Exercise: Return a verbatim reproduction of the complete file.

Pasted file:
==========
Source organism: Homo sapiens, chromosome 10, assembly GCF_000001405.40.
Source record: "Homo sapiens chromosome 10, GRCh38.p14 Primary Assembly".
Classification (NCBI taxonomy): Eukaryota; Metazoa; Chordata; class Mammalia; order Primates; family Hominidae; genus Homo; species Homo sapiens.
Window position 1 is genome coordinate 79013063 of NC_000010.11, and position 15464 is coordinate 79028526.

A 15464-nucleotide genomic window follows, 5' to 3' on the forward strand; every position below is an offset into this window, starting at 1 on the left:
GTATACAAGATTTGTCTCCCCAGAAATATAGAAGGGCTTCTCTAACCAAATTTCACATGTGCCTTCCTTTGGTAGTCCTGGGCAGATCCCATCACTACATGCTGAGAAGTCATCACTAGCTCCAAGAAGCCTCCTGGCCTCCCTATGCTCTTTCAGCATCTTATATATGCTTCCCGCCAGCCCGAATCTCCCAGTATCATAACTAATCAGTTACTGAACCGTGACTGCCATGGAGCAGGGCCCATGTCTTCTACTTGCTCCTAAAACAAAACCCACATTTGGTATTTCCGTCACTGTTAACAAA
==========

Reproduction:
Source organism: Homo sapiens, chromosome 10, assembly GCF_000001405.40.
Source record: "Homo sapiens chromosome 10, GRCh38.p14 Primary Assembly".
Classification (NCBI taxonomy): Eukaryota; Metazoa; Chordata; class Mammalia; order Primates; family Hominidae; genus Homo; species Homo sapiens.
Window position 1 is genome coordinate 79013063 of NC_000010.11, and position 15464 is coordinate 79028526.

A 15464-nucleotide genomic window follows, 5' to 3' on the forward strand; every position below is an offset into this window, starting at 1 on the left:
GTATACAAGATTTGTCTCCCCAGAAATATAGAAGGGCTTCTCTAACCAAATTTCACATGTGCCTTCCTTTGGTAGTCCTGGGCAGATCCCATCACTACATGCTGAGAAGTCATCACTAGCTCCAAGAAGCCTCCTGGCCTCCCTATGCTCTTTCAGCATCTTATATATGCTTCCCGCCAGCCCGAATCTCCCAGTATCATAACTAATCAGTTACTGAACCGTGACTGCCATGGAGCAGGGCCCATGTCTTCTACTTGCTCCTAAAACAAAACCCACATTTGGTATTTCCGTCACTGTTAACAAA